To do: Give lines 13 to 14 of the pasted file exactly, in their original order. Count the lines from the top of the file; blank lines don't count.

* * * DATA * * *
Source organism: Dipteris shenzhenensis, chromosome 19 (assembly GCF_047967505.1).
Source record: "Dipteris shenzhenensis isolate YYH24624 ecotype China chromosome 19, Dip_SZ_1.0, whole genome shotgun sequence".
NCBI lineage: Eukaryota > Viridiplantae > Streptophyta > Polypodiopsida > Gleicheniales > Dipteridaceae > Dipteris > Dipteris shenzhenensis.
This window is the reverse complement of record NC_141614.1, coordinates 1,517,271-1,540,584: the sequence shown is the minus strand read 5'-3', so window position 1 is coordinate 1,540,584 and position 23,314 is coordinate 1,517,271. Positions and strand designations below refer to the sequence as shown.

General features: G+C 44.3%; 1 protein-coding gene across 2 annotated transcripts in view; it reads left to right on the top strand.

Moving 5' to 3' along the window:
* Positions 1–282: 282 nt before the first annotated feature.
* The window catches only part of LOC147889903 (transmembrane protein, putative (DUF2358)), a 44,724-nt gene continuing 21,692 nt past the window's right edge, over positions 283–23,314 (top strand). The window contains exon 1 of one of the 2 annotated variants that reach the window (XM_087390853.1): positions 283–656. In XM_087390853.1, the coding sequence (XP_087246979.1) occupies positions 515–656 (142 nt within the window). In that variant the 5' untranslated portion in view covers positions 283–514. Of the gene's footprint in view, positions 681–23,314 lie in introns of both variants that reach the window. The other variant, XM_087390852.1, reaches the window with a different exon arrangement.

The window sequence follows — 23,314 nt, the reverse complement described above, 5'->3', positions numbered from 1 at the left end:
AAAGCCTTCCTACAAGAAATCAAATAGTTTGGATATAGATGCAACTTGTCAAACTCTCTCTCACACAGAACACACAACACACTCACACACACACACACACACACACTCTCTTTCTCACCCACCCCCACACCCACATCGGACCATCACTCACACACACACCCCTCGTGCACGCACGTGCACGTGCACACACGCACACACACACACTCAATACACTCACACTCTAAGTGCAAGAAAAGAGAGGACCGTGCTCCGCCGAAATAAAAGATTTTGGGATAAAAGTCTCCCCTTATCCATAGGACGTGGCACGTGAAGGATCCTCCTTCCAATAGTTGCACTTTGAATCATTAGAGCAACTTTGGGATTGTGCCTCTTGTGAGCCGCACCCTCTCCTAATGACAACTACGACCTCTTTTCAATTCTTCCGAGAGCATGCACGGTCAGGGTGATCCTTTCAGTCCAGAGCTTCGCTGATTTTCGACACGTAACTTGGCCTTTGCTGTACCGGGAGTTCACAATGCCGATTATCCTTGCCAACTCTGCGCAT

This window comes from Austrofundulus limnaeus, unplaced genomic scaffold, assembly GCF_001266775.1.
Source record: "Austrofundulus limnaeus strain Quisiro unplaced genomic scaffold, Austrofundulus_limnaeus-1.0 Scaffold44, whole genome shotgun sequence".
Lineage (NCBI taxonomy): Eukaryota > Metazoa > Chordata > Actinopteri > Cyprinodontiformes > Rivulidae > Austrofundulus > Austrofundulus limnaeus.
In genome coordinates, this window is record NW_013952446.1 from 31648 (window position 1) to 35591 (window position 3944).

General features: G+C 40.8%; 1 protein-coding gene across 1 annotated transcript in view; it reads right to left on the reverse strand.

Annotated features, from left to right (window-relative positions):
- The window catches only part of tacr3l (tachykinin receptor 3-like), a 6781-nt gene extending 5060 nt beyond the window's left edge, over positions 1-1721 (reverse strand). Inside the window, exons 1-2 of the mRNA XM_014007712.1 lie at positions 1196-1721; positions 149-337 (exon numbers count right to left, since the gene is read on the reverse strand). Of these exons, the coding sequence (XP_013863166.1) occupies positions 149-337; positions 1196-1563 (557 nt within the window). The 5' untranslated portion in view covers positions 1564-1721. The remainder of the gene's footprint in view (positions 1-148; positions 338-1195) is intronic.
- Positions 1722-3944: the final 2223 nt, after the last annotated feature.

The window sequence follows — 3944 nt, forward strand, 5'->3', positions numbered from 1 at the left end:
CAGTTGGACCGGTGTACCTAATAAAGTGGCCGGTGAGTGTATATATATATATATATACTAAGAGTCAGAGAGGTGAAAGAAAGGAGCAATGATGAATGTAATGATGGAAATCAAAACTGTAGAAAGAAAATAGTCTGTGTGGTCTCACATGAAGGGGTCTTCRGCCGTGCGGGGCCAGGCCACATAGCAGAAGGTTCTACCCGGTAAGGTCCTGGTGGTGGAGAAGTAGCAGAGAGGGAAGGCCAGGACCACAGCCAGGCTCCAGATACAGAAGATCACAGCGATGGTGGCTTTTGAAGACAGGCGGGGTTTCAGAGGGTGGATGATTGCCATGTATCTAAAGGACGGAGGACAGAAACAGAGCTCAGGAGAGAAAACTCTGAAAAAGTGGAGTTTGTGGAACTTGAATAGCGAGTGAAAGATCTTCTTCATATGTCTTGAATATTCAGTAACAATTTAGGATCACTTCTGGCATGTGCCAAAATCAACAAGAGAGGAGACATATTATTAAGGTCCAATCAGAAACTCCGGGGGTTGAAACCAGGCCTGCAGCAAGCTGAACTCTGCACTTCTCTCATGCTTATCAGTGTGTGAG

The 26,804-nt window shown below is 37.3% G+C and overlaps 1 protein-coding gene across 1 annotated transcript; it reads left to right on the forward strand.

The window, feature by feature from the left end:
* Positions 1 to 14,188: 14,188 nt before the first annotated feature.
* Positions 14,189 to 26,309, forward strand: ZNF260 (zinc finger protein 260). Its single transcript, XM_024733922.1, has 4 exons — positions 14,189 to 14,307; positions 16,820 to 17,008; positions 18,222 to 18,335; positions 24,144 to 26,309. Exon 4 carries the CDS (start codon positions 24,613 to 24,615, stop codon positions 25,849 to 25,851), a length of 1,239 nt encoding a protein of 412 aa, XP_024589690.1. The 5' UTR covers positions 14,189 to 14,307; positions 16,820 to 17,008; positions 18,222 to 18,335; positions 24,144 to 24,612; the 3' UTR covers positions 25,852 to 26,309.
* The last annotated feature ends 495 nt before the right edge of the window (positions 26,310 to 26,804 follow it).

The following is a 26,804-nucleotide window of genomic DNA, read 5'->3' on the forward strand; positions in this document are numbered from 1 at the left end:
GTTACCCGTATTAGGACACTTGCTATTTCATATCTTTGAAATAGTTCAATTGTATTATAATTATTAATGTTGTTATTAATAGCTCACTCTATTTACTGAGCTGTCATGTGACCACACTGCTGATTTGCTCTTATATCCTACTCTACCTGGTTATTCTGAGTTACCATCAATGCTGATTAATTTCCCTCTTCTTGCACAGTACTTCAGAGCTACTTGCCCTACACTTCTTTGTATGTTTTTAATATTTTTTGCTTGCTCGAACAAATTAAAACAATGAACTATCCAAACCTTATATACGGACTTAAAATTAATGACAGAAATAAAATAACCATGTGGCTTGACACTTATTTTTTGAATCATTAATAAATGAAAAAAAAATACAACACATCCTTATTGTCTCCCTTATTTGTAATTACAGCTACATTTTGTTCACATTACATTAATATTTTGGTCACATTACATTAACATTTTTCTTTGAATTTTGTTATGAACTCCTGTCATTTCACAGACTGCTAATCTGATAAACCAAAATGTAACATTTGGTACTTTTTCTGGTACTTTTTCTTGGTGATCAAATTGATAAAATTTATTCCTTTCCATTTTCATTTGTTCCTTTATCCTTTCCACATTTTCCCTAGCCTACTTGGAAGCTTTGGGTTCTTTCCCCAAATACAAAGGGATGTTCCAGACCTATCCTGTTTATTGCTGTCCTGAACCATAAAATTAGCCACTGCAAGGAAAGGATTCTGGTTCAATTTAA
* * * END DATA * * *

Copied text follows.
Lineage (NCBI taxonomy): Eukaryota > Metazoa > Chordata > Actinopteri > Cyprinodontiformes > Rivulidae > Austrofundulus > Austrofundulus limnaeus.
In genome coordinates, this window is record NW_013952446.1 from 31648 (window position 1) to 35591 (window position 3944).